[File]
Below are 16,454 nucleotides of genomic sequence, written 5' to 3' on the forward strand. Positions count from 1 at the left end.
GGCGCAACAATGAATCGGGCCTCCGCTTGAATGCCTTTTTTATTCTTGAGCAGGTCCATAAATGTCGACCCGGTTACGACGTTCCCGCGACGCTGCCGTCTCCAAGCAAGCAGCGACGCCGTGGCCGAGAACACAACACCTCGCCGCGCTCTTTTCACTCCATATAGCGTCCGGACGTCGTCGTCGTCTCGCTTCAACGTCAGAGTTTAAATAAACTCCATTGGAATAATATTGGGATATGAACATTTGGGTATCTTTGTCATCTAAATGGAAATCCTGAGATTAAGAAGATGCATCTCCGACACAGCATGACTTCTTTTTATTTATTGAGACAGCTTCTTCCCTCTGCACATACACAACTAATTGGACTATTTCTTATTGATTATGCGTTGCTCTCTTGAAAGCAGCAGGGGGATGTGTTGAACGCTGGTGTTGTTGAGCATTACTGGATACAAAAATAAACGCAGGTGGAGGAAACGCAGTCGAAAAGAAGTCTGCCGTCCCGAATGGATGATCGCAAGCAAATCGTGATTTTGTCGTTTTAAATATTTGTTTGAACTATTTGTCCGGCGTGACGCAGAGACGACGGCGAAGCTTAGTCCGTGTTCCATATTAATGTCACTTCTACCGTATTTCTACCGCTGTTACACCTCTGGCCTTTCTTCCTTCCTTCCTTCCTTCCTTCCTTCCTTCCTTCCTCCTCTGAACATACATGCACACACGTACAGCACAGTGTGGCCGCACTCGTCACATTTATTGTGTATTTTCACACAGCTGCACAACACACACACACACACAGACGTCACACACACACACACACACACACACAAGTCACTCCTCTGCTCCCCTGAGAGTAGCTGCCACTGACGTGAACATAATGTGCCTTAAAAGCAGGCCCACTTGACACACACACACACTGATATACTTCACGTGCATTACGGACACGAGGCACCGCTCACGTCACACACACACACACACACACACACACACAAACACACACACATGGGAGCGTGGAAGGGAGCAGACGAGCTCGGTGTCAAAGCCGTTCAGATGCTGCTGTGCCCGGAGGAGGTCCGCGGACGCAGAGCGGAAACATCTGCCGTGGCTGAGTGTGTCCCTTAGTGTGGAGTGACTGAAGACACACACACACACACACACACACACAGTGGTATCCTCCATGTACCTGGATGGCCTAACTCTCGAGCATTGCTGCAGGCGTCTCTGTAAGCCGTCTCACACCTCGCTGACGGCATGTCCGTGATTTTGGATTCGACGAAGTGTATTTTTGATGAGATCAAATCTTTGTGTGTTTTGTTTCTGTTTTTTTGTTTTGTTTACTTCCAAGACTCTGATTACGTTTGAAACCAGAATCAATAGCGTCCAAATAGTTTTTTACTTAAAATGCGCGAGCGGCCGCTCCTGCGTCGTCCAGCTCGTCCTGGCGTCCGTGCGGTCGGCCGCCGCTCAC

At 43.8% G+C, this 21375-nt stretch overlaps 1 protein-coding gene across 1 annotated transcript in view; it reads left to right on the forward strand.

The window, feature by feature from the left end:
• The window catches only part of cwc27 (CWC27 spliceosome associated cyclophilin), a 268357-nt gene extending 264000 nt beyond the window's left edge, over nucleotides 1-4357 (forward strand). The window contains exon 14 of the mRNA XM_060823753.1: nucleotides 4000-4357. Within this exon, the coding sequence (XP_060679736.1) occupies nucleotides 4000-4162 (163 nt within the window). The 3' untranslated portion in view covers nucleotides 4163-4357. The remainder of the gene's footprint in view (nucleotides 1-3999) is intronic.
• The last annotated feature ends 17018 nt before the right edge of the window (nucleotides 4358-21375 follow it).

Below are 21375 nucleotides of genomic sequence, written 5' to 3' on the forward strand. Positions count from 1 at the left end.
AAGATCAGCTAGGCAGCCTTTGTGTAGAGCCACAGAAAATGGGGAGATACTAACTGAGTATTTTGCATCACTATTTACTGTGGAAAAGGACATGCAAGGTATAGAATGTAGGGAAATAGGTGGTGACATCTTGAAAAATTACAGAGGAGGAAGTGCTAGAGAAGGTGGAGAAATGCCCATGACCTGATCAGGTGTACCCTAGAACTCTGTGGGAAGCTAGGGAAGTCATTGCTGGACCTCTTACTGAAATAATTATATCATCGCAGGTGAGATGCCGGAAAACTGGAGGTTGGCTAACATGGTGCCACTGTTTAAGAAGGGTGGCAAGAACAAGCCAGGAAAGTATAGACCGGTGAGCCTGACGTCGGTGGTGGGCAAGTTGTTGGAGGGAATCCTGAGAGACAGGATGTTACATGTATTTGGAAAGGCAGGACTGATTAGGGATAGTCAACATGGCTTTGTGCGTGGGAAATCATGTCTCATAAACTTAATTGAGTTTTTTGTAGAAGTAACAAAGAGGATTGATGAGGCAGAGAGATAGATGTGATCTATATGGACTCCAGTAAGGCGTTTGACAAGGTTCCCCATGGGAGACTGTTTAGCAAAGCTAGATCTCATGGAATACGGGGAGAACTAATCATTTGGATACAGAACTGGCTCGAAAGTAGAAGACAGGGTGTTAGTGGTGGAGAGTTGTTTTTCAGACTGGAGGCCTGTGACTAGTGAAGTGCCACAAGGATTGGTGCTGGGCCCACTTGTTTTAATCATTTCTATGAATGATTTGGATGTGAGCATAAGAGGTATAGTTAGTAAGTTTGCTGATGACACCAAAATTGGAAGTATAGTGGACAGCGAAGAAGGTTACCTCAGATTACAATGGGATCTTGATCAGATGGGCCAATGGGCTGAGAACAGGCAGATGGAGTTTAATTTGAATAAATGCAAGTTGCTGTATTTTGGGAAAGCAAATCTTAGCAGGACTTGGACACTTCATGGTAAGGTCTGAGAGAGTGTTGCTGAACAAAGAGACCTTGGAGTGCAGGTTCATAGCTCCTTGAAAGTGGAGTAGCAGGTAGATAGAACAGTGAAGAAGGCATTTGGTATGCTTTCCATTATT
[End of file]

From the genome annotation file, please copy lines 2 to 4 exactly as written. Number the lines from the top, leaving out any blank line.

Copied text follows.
GGCGCAACAATGAATCGGGCCTCCGCTTGAATGCCTTTTTTATTCTTGAGCAGGTCCATAAATGTCGACCCGGTTACGACGTTCCCGCGACGCTGCCGTCTCCAAGCAAGCAGCGACGCCGTGGCCGAGAACACAACACCTCGCCGCGCTCTTTTCACTCCATATAGCGTCCGGACGTCGTCGTCGTCTCGCTTCAACGTCAGAGTTTAAATAAACTCCATTGGAATAATATTGGGATATGAACATTTGGGTATCTTTGTCATCTAAATGGAAATCCTGAGATTAAGAAGATGCATCTCCGACACAGCATGACTTCTTTTTATTTATTGAGACAGCTTCTTCCCTCTGCACATACACAACTAATTGGACTATTTCTTATTGATTATGCGTTGCTCTCTTGAAAGCAGCAGGGGGATGTGTTGAACGCTGGTGTTGTTGAGCATTACTGGATACAAAAATAAACGCAGGTGGAGGAAACGCAGTCGAAAAGAAGTCTGCCGTCCCGAATGGATGATCGCAAGCAAATCGTGATTTTGTCGTTTTAAATATTTGTTTGAACTATTTGTCCGGCGTGACGCAGAGACGACGGCGAAGCTTAGTCCGTGTTCCATATTAATGTCACTTCTACCGTATTTCTACCGCTGTTACACCTCTGGCCTTTCTTCCTTCCTTCCTTCCTTCCTTCCTTCCTTCCTTCCTCCTCTGAACATACATGCACACACGTACAGCACAGTGTGGCCGCACTCGTCACATTTATTGTGTATTTTCACACAGCTGCACAACACACACACACACACAGACGTCACACACACACACACACACACACACAAGTCACTCCTCTGCTCCCCTGAGAGTAGCTGCCACTGACGTGAACATAATGTGCCTTAAAAGCAGGCCCACTTGACACACACACACACTGATATACTTCACGTGCATTACGGACACGAGGCACCGCTCACGTCACACACACACACACACACACACACACACAAACACACACACATGGGAGCGTGGAAGGGAGCAGACGAGCTCGGTGTCAAAGCCGTTCAGATGCTGCTGTGCCCGGAGGAGGTCCGCGGACGCAGAGCGGAAACATCTGCCGTGGCTGAGTGTGTCCCTTAGTGTGGAGTGACTGAAGACACACACACACACACACACACACACAGTGGTATCCTCCATGTACCTGGATGGCCTAACTCTCGAGCATTGCTGCAGGCGTCTCTGTAAGCCGTCTCACACCTCGCTGACGGCATGTCCGTGATTTTGGATTCGACGAAGTGTATTTTTGATGAGATCAAATCTTTGTGTGTTTTGTTTCTGTTTTTTTGTTTTGTTTACTTCCAAGACTCTGATTACGTTTGAAACCAGAATCAATAGCGTCCAAATAGTTTTTTACTTAAAATGCGCGAGCGGCCGCTCCTGCGTCGTCCAGCTCGTCCTGGCGTCCGTGCGGTCGGCCGCCGCTCAC

At 43.8% G+C, this 21375-nt stretch overlaps 1 protein-coding gene across 1 annotated transcript in view; it reads left to right on the forward strand.

The window, feature by feature from the left end: